Since the alphabet is the building block of our language, the Powet Alphabet is the building block of what makes us geeks.

Anyone who grew up in the ’90s should remember ReBoot on ABC. As a budding computer geek, I was fascinated by this show — not only because of its endless barrage of computer in-jokes and references, but because it was the first 3D-animated cartoon ever. This barely compares to what a teenager can do these days with off-the-shelf software, but in 1994 it was the most amazing thing I’d ever seen.

Most people don’t even know that the show survived its cancellation to have an amazing third season, and somewhat middling TV movies. What? You’re one of them? Then read more after the jump! (Or watch the video above!)

The Show


ReBoot follows the heroic exploits of Bob, a fresh new Guardian trained in the posh, upscale Supercomputer. Bob arrives in the “small town” of Mainframe as its new (and sole) law enforcement to serve and protect the system against the dreaded virus Megabyte and the various Games that invade Mainframe (nearly) every episode. Principal inhabitants of Mainframe include: Dot Matrix, the owner of the local diner (and many other businesses, as we later discover); her little brother Enzo and his dog Frisket; Phong, the system’s, and the various other mainframe inhabitants.

Binomes The system is largely populated by Binomes, “people” who look like three-dimensional zeroes and ones. Bob, Dot, and Enzo are sprites, which look humanoid, but they are apparently the only three in all of Mainframe. Whenever a game lands in the city, the Binomes it traps inside become game enemies for The User to fight. Losing the game will “nullify” any Binome or Sprite caught inside; it’s Bob’s job to race into danger every week and save Mainframe’s inhabitants by literally defeating The User at his/her own game. If you’ve ever wondered if your computer is conspiring against you to make you lose, well, now you know why!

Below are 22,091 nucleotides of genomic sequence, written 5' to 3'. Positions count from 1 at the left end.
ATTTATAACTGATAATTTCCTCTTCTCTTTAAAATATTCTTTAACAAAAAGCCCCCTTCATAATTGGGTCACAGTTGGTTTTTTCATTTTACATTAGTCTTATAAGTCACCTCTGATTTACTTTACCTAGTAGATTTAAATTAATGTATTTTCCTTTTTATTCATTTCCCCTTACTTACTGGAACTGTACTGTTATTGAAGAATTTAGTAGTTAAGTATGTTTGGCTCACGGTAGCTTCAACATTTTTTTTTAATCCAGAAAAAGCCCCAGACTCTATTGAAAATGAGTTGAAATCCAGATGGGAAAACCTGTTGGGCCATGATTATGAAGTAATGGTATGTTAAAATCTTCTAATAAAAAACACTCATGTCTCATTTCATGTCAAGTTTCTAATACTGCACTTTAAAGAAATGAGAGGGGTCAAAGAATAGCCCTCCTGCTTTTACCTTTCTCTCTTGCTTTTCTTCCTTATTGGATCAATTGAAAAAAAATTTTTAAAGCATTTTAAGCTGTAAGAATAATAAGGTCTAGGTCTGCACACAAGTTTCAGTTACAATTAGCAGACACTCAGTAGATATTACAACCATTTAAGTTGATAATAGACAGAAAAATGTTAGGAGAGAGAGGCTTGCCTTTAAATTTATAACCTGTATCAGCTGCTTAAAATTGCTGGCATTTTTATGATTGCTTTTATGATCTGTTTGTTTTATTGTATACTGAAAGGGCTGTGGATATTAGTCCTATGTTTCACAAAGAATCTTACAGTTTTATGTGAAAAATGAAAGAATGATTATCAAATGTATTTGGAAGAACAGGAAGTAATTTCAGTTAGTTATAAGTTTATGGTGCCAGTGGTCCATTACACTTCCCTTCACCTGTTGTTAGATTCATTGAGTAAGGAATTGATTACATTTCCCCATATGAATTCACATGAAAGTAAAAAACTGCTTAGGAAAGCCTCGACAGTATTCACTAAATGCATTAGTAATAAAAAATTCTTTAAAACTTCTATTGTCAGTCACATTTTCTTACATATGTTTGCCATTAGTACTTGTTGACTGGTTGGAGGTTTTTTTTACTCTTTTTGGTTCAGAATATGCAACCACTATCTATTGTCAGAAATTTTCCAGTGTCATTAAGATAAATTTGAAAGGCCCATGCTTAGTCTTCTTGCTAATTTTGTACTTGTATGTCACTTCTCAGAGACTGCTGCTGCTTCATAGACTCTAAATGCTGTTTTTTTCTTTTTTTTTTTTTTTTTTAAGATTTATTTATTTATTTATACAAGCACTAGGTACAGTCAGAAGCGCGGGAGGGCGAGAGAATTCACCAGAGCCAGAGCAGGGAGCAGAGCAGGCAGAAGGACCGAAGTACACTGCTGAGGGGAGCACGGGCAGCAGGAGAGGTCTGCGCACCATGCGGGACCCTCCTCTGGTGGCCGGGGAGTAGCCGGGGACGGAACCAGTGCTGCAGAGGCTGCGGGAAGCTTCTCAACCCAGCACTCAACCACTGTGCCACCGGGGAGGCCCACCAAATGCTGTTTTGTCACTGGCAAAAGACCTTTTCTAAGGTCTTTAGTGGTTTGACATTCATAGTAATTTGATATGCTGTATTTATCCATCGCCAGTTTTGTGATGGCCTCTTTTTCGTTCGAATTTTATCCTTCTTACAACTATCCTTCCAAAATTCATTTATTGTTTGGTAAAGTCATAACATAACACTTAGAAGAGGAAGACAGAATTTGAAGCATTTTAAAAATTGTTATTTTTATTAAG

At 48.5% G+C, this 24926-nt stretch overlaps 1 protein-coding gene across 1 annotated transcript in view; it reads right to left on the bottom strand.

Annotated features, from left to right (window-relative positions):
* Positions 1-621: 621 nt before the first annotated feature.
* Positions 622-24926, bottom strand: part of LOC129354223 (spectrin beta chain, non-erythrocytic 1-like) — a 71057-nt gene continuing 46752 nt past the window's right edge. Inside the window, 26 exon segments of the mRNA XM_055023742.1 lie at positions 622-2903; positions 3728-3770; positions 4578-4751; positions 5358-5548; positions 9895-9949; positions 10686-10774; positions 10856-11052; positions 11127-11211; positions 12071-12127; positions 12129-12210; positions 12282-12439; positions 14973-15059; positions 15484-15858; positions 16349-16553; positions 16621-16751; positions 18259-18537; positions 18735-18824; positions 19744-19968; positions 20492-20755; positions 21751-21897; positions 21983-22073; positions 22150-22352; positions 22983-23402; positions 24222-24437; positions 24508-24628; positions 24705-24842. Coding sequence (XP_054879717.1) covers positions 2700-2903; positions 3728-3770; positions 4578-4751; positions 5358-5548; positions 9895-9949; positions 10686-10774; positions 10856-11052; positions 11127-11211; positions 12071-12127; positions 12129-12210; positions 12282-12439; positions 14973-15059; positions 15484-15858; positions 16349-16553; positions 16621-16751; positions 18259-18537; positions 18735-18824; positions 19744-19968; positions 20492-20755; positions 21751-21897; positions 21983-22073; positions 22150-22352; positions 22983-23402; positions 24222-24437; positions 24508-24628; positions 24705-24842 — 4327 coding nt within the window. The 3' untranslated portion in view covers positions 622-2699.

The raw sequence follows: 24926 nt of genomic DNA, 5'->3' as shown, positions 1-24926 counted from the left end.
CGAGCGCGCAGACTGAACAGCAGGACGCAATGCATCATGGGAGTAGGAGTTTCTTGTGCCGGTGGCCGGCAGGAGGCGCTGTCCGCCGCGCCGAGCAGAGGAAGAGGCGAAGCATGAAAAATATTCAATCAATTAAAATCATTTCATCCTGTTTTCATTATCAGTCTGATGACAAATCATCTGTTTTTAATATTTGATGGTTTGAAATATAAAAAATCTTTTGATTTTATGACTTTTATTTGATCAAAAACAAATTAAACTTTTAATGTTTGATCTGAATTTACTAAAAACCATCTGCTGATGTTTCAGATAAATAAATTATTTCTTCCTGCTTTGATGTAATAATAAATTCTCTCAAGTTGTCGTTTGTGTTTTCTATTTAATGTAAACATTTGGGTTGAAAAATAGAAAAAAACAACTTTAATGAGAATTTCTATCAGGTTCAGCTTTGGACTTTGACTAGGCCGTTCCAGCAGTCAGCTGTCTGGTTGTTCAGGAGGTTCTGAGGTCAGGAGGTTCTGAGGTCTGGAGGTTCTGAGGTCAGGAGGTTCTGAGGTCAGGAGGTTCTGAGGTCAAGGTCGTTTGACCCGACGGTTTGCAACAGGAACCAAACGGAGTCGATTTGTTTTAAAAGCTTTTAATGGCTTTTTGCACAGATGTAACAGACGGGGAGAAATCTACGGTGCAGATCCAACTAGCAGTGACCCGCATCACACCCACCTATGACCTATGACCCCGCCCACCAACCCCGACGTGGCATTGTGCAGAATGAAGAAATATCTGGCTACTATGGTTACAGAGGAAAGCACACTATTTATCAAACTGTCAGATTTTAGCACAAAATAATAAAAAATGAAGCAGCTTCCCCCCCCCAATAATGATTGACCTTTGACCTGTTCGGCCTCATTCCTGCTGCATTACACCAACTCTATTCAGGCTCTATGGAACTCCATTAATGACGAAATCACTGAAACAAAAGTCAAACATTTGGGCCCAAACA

Megabyte Megabyte inhabits an infected sector of Mainframe; the Binomes there are under his thrall, though he has Hack and Slash to do his real dirty work — not that they’re very good at it. Also, on the outskirts of Mainframe, is another virus Hexadecimal (and, as we learn later in the show, Megabyte’s sister). With her dog Scuzzy as her only companion, she’ll turn on Megabyte just as soon as she’d terrorize the populace of Mainframe.

In addition to the many computer in-jokes on a true geek could love, there were plenty of (also geek-centric) pop-culture references — mostly in the form of Binomes styled after famous actors and popular characters.


ReBoot was conceived by Canada-based Mainframe Entertainment’s Gavin Blair and Ian Pearson as the company’s first television offering. The series lasted for two seasons in the US on ABC from 1994-1996, ending with an amazing cliffhanger where Megabyte betrays Bob in their fight against an outside incursion and banishes him to the depths of the dangerous and feral place known as the World Wide Web. Fortunately, Bob left Enzo in charge as a Guardian-in-training (along withdamaged keytool Glitch — no pun intended) to defend the system against Megabyte. Wait, did I say “fortunately”??

Cartoon Network

ReBoot Season 3

US audiences would not know the fate of the system known as Mainframe until 1999, when the third season of ReBoot made its triumphant return to US television on Cartoon Network. In the interim, Mainframe Entertainment had been working on three seasons of Beast Wars, but it was clear they cut their technological (and storytelling) teeth on ReBoot first, improving all their subsequent offerings. Except maybe Beast Machines.